As Ice Storm Pummels U.S., Proposed Storm-Rating Index May Help People Prepare

Improved system may better predict power outages and ice accumulations.

People work to clear a street of debris following an ice storm in Paris, Texas, on December 6.

As the ice storm that pummeled much of the United States on Thursday continues to lock the country in a deep freeze, some areas may be more ready than others to deal with the consequences.

That's because a new index is under development that can be used to categorize expected damage from ice storms, dangerous phenomena that occur when rain freezes on contact with the ground or other surfaces. (Read more about weather and natural disasters.)

Now being tested at 10 of the 122 National Weather Service (NWS) offices throughout the country, the Sperry-Piltz Ice Accumulation (SPIA) Index has potential to give utility companies and emergency-management teams—such as the Salvation Army and the Red Cross—more lead time to prepare for power outages and provide shelter to those in need.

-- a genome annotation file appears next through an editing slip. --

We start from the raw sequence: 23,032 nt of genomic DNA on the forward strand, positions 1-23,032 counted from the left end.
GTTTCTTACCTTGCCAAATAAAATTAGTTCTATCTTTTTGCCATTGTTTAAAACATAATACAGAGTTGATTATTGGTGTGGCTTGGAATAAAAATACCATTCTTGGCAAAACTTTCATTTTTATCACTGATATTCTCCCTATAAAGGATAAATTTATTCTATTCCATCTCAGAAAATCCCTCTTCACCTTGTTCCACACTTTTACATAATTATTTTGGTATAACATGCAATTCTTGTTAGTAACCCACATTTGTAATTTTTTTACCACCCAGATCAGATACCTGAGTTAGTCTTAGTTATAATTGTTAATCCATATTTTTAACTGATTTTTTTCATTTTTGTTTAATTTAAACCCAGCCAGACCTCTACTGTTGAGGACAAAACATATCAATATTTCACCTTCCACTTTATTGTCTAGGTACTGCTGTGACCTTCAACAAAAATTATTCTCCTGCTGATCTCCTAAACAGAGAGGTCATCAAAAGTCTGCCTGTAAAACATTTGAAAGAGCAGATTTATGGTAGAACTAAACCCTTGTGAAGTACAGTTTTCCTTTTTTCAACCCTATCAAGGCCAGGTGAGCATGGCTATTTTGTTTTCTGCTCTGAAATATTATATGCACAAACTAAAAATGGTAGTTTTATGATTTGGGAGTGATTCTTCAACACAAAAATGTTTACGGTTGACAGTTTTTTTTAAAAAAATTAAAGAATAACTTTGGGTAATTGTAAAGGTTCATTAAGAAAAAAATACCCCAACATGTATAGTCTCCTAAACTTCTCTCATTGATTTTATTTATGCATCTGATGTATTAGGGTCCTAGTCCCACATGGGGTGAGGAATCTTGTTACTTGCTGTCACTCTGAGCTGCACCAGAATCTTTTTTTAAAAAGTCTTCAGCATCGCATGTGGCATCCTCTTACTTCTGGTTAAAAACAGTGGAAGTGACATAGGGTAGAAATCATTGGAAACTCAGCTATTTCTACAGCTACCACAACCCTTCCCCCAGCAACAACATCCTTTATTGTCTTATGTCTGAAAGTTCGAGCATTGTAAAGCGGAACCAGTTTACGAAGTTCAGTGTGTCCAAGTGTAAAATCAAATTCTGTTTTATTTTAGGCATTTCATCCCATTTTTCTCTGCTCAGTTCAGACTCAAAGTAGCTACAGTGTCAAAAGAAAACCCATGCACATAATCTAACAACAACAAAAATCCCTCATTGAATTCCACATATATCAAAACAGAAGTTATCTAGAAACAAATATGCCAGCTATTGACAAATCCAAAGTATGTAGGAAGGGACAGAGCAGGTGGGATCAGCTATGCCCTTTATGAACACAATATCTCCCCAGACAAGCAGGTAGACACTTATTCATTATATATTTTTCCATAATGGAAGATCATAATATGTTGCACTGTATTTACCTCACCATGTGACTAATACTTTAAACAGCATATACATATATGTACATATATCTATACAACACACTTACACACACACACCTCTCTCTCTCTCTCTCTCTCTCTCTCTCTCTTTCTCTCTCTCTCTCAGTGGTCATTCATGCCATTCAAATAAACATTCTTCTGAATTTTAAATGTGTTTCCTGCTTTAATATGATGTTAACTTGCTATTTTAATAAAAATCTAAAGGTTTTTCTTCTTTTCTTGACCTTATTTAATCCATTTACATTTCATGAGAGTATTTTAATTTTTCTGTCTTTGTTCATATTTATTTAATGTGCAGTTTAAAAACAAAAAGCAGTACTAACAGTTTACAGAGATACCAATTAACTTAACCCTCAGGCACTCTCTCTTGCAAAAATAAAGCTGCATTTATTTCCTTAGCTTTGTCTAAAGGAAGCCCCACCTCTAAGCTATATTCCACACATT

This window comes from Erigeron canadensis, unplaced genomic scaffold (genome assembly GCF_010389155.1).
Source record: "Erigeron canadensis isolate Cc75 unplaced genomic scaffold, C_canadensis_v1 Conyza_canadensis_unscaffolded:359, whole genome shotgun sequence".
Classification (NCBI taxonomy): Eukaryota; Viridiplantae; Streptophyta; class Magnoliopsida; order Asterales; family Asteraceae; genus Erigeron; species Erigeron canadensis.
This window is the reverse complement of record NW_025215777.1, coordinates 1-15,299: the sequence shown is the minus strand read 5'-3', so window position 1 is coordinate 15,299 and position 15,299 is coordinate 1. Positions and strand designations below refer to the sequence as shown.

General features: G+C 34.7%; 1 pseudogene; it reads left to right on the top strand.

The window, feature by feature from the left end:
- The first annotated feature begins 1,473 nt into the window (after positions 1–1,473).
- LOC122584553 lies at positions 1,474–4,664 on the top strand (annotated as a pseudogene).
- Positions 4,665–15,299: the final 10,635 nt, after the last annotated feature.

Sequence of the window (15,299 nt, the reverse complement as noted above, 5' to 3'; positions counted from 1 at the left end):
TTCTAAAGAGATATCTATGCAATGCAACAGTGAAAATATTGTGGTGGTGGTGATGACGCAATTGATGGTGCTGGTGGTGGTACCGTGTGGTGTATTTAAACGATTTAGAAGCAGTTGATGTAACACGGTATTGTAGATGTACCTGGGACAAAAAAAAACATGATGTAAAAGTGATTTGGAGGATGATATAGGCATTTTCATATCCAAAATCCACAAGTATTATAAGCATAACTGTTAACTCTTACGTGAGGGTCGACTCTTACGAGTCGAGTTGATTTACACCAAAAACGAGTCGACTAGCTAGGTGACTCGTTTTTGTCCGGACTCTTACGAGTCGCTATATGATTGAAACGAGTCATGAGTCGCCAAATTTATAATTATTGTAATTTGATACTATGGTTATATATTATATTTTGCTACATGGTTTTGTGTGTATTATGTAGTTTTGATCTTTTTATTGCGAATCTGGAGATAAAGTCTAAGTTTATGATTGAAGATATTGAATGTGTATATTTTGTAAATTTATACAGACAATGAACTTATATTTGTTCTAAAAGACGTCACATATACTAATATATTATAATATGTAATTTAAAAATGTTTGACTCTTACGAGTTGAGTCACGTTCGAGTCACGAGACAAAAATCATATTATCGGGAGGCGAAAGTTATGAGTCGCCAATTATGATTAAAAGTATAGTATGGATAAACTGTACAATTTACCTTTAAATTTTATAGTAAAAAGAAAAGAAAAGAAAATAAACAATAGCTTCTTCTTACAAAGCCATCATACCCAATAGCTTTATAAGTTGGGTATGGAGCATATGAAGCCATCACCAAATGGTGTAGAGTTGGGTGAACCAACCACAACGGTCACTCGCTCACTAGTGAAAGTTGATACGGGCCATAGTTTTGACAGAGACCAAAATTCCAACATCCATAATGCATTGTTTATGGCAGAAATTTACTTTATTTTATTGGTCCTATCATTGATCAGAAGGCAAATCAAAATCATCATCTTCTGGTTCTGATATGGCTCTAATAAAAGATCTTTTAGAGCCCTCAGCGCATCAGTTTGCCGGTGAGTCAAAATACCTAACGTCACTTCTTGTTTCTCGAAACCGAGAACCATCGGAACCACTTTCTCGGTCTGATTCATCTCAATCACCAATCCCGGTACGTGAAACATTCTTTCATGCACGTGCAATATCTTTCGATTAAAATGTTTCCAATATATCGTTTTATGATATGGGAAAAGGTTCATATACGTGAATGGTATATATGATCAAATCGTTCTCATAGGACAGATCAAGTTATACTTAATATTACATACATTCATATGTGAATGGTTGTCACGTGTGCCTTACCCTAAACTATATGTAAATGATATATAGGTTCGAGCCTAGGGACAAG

Tulsa, Oklahoma; Springfield, Missouri; and Paducah, Kentucky were among the first offices to begin testing the index, and those cities have seen real impacts on preparedness for ice events, such as enabling power companies to order the necessary lumber to replace power poles even before a storm hits.

Seeing the SPIA Index's success, five more cities, including Nashville, Tennessee, and Little Rock, Arkansas, began to use the system this year.

Several years in the making, the index integrates already available forecasting data into an algorithm that estimates how much damage an ice storm will produce, especially focusing on damage to the cities' utility systems. It ranks the weather events from 0 (minimal damage) to 5 (catastrophic damage). This data also gives a sense of how long regions can expect their power be out. (Watch video: Weather 101.)

Sidney K. Sperry of the Oklahoma Association of Electric Cooperatives, who co-founded the index with Steven Piltz, chief meteorologist at the NWS office in Tulsa, thinks the index can be used to save lives.

"There was an incident where one of our service areas was hit by a major ice storm, and people were without power for 21 days," Sperry said.

"There was an elderly lady who literally froze to death in her own home because she didn't have power," he added.

"The SPIA index can be used to help utilities prepare" and warn customers that their power may be out for extended periods.